We’re optimists about American democracy in the long run, but nowadays the long run looks longer all the time. The bonfire of inanities in the last two days between Donald Trump and Democrats over who’s the bigger racist, or real anti-Semite, or greater disgrace to the nation is a new low even by recent standards.
Mr. Trump started the bonfire, as he so often does, with a Sunday
barrage telling “‘progressive’ Democrat Congresswomen” who are critical of the U.S. to “go back” to the countries from whence they came. He seemed to be targeting the four hard-left Members of Congress, all minority women, who’ve been brawling with House Speaker Nancy Pelosi over the direction of the Democratic Party.
Conservative journalist Brit Hume offered a succinct summary in calling Mr. Trump’s comments “nativist, xenophobic, counterfactual and politically stupid.” Three of the four women were born in the U.S., and “go back” is a taunt immigrants have heard in America for more than two centuries. It was used against Catholics, against the Irish, Germans and Italians, against Chinese and Japanese, and in our day most often against Mexican-Americans. A President of the United States shouldn’t sink to such a crude nativist trope, but then we repeat ourselves.
As for politically stupid, Mr. Trump rescued Democrats from an intra-party feud that had been escalating for days. A smart opponent would have kept quiet and let it continue. But Mr. Trump intruded into the spotlight and let Democrats unite in denouncing him.
Mrs. Pelosi was suddenly again on comfortable ground denouncing Mr. Trump for “making America white again.” Only days earlier the four progressives had been accusing Mrs. Pelosi of playing dirty by singling out “women of color” for criticism. Mrs. Pelosi now says she’ll hold a House vote condemning Mr. Trump’s comments, trying to associate all Republicans with Mr. Trump’s words.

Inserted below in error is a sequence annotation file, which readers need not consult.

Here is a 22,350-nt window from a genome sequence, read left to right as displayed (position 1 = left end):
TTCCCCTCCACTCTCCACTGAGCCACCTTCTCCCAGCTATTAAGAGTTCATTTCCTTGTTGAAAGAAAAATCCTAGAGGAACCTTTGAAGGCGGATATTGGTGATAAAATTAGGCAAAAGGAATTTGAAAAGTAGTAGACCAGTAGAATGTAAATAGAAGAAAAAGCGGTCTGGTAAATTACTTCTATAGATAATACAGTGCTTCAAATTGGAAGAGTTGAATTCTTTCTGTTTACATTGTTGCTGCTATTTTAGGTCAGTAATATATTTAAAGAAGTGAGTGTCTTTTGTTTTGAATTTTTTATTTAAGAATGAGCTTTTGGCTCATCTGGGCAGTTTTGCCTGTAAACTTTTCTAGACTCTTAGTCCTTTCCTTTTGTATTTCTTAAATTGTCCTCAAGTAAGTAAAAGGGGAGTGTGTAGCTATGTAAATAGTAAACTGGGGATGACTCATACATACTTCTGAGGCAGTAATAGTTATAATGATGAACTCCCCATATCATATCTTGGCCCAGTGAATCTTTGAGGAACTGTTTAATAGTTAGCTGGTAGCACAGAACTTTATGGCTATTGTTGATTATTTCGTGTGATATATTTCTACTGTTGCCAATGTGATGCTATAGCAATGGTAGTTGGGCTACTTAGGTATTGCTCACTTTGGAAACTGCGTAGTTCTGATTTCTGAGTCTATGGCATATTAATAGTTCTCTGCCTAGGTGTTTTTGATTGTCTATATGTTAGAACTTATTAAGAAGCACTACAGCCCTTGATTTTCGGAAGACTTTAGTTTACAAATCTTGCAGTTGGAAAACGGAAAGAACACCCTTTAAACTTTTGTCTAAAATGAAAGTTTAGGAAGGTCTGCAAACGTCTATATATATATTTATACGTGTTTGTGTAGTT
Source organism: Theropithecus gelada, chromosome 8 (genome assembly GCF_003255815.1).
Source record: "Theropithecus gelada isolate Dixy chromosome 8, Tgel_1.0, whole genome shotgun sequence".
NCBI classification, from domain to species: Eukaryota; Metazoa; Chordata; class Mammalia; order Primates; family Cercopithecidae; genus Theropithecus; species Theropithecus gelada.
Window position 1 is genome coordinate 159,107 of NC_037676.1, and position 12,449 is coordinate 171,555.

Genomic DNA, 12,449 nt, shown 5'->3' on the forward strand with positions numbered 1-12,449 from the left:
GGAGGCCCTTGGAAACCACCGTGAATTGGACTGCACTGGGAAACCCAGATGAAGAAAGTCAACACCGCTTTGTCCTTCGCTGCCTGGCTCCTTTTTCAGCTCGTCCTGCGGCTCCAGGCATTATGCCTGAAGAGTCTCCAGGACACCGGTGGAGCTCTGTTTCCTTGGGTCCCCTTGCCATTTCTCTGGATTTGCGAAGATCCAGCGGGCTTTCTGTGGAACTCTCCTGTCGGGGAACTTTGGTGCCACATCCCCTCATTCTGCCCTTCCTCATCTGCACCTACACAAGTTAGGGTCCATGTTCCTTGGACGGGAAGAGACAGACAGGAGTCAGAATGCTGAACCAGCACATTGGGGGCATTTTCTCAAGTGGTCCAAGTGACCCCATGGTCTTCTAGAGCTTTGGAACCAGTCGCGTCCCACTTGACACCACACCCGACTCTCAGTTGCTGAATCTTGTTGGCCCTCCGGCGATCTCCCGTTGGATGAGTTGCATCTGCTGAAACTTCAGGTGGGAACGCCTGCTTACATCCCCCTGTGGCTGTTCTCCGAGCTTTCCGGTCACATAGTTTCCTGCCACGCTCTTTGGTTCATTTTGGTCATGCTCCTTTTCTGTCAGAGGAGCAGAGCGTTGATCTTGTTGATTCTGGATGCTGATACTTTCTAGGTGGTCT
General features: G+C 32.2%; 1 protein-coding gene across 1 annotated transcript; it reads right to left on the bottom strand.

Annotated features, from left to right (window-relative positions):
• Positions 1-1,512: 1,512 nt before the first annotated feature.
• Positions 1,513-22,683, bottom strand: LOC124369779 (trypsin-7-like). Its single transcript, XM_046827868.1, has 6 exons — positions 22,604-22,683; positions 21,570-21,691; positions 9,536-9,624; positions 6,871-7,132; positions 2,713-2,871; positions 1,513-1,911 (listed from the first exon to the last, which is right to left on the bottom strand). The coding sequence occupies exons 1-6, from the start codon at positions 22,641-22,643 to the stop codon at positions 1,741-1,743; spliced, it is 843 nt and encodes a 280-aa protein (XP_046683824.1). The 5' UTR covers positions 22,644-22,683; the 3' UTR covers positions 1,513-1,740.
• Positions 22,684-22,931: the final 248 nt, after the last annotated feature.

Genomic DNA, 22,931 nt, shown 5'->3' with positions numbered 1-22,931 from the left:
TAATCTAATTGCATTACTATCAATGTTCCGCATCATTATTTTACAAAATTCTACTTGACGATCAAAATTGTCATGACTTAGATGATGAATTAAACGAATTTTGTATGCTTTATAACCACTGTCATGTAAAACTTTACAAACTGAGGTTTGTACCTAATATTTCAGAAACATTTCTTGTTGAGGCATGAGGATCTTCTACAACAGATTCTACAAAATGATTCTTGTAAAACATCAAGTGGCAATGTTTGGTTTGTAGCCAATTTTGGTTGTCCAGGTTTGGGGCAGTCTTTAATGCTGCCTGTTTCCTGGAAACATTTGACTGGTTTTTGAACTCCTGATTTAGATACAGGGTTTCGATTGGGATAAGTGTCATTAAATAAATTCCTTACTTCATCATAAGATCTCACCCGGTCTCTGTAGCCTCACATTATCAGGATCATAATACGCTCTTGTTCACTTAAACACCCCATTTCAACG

Monday was consumed with another round of dueling insults with the press corps seeming to echo Democrats in calling Mr. Trump a racist, Mr. Trump denying that he is, and the President’s allies saying Democrats are anti-American. The debasing of the “racist” charge into common political currency is the larger tragedy here because it will carry less weight when it’s used against the white supremacists who really deserve it.
The best political advice for Mr. Trump came from Lindsey Graham, the South Carolina Senator, who said Monday that the President should “aim higher” and focus on the extreme policies of Democrats, not insinuations about their race or national heritage.
Mr. Trump doesn’t seem to understand that Democrats want the 2020 election to be about his words and behavior, rather than the results of his economic policies. They’ll lose a debate over results, but they’ll win if the election is a referendum on character.
Democrats want Mr. Trump to sound as if he’s the one who believes half the country is a “basket of deplorables,” to quote the line that so damaged Hillary Clinton in 2016. They want an atmosphere of chaos and national division so voters who are up for grabs will be so tired after four years that they’ll gamble on a Democrat even if they worry about the candidate’s policies.
It may be hard to believe in this climate of partisan discord and contempt, but most Americans still prefer a politics that is less divisive and aspires to our better angels.
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